Brock Chisholm, the World Health Organization, and the Cold War
This is the story of a man and an institution. Brock Chisholm wasone of the most influential Canadians of the twentieth century. Aworld-renowned psychiatrist, he was the first director-general of theWorld Health Organization, and built it up against overwhelmingpolitical odds in the years immediately following the Second WorldWar.
During Chisholm’s lifetime, the only other Canadians asinternationally prominent were Lester B. Pearson and Marshall McLuhan.Yet today he has been largely forgotten – perhaps because he wasso controversial. An atheist and a fierce critic of jingoisticnationalism, he supported world peace and world government and became achampion of the United Nations and the WHO.
Official histories of the WHO place the organization in a politicalvacuum, but John Farley focuses on the battles Chisholm and his allieswaged during the early Cold War, as the United States and the SovietUnion eyed each other warily and the Roman Catholic Church flexed itsmuscle on morally sensitive medical issues. Post-1945 internationalpolitics, global health issues, and medical history intersect in thishighly readable account of a remarkable Canadian.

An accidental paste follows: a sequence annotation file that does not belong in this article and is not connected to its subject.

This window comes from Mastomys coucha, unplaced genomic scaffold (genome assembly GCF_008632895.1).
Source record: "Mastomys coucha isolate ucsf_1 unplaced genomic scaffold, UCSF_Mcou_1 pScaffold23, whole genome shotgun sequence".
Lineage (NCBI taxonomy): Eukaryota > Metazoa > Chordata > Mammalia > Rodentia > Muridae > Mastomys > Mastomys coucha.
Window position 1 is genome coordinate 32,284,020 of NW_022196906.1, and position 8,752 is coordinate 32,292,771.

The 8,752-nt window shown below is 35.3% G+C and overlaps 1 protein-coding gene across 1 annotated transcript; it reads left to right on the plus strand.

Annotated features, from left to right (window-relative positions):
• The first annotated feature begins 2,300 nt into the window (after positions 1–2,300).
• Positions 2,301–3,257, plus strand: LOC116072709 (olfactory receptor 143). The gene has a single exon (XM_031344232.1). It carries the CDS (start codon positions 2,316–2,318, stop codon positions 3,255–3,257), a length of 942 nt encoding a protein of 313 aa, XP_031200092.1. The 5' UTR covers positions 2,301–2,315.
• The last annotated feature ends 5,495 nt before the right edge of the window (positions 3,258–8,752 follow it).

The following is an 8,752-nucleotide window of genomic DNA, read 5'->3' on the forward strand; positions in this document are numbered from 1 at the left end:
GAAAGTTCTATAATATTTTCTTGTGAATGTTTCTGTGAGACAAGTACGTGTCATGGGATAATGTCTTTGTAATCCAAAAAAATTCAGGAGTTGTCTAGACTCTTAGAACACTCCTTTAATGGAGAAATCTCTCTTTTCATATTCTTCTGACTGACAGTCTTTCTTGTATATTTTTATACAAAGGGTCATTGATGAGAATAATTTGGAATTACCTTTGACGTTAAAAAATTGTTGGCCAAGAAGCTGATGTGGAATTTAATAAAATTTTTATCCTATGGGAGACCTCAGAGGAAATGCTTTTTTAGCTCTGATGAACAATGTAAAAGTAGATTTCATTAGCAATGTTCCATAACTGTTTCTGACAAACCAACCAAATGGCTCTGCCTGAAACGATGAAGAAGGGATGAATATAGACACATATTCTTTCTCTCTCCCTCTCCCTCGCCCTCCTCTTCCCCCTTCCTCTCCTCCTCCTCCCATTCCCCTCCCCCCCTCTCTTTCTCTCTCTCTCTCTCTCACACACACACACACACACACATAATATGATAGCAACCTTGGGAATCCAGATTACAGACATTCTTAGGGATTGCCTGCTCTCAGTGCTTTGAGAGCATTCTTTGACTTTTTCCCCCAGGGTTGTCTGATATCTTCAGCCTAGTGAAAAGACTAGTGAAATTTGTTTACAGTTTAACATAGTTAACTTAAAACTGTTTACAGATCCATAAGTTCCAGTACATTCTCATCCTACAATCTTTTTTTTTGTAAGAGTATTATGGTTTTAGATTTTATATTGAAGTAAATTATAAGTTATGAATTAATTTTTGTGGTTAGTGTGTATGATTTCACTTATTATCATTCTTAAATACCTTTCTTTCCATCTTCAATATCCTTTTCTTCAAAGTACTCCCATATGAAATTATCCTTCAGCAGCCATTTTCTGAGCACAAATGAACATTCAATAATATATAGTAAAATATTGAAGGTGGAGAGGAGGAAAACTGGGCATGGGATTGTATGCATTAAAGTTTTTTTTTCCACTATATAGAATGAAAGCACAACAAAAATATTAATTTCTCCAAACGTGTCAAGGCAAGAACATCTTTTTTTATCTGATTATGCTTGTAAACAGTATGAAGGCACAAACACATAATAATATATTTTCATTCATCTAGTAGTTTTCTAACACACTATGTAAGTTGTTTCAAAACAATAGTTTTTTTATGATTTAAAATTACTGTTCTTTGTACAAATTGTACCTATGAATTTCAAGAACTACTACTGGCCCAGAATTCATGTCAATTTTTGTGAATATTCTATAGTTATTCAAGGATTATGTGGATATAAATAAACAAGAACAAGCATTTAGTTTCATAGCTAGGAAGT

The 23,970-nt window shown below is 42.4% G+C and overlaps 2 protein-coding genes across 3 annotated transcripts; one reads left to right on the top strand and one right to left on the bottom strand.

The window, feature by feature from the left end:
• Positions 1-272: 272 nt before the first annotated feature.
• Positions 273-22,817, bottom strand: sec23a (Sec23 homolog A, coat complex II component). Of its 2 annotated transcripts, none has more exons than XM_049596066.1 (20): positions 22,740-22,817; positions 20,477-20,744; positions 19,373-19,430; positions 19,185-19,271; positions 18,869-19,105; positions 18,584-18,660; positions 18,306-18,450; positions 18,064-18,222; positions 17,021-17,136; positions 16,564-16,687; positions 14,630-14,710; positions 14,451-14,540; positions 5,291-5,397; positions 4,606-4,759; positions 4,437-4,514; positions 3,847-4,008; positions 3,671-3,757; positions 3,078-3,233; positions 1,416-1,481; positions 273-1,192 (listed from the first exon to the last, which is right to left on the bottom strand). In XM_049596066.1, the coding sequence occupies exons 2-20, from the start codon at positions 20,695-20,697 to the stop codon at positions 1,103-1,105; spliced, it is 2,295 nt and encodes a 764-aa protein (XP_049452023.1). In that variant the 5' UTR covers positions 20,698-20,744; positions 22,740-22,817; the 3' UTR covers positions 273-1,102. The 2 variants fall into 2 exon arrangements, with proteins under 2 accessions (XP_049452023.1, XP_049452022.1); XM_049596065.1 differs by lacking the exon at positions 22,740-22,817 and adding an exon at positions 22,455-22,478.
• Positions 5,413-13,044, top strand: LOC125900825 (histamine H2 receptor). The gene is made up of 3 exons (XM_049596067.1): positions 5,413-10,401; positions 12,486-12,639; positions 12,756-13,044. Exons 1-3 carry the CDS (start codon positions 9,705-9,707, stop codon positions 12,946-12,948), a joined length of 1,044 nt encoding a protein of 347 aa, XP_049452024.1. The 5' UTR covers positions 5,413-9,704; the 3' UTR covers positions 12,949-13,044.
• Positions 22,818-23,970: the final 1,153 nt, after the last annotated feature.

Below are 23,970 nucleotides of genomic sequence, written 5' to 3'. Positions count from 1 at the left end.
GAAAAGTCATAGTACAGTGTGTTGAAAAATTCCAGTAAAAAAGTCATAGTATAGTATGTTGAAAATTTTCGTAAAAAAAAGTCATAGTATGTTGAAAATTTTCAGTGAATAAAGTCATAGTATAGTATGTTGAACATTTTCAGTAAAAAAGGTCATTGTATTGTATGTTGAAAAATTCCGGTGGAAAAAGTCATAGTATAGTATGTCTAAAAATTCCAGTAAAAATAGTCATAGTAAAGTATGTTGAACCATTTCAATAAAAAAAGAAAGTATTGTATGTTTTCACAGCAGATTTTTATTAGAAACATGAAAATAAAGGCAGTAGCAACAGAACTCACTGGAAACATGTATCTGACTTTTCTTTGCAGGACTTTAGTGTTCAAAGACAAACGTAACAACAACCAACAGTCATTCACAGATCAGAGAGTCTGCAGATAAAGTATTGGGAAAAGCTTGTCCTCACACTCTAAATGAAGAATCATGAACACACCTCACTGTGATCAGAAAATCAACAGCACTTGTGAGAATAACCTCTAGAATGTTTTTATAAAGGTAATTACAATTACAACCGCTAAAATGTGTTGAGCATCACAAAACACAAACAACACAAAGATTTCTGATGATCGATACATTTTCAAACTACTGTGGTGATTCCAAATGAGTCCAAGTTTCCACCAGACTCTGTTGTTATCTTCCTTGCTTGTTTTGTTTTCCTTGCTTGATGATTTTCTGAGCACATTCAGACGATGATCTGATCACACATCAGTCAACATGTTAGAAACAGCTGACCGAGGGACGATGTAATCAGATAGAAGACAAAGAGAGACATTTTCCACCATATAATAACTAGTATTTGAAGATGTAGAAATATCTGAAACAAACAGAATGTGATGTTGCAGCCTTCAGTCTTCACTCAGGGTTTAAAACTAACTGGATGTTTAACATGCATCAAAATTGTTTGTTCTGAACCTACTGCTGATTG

1 The First Steps, 1945-46
2 Who Was Brock Chisholm?
3 The Interim Commission, 1946-48: The Long Wait
4 The First World Health Assemblies: Into the Cold War
5 Money Matters
6 Politics Matter
7 Social Medicine and Its Decline
8 Tuberculosis: The Vaccine Controversy
9 The Penicillin Bullet: Syphilis and Yaws
10 Malaria and Famine
11 Nearly Torn Apart: The WHO and the Catholic Church
12 Only One Term
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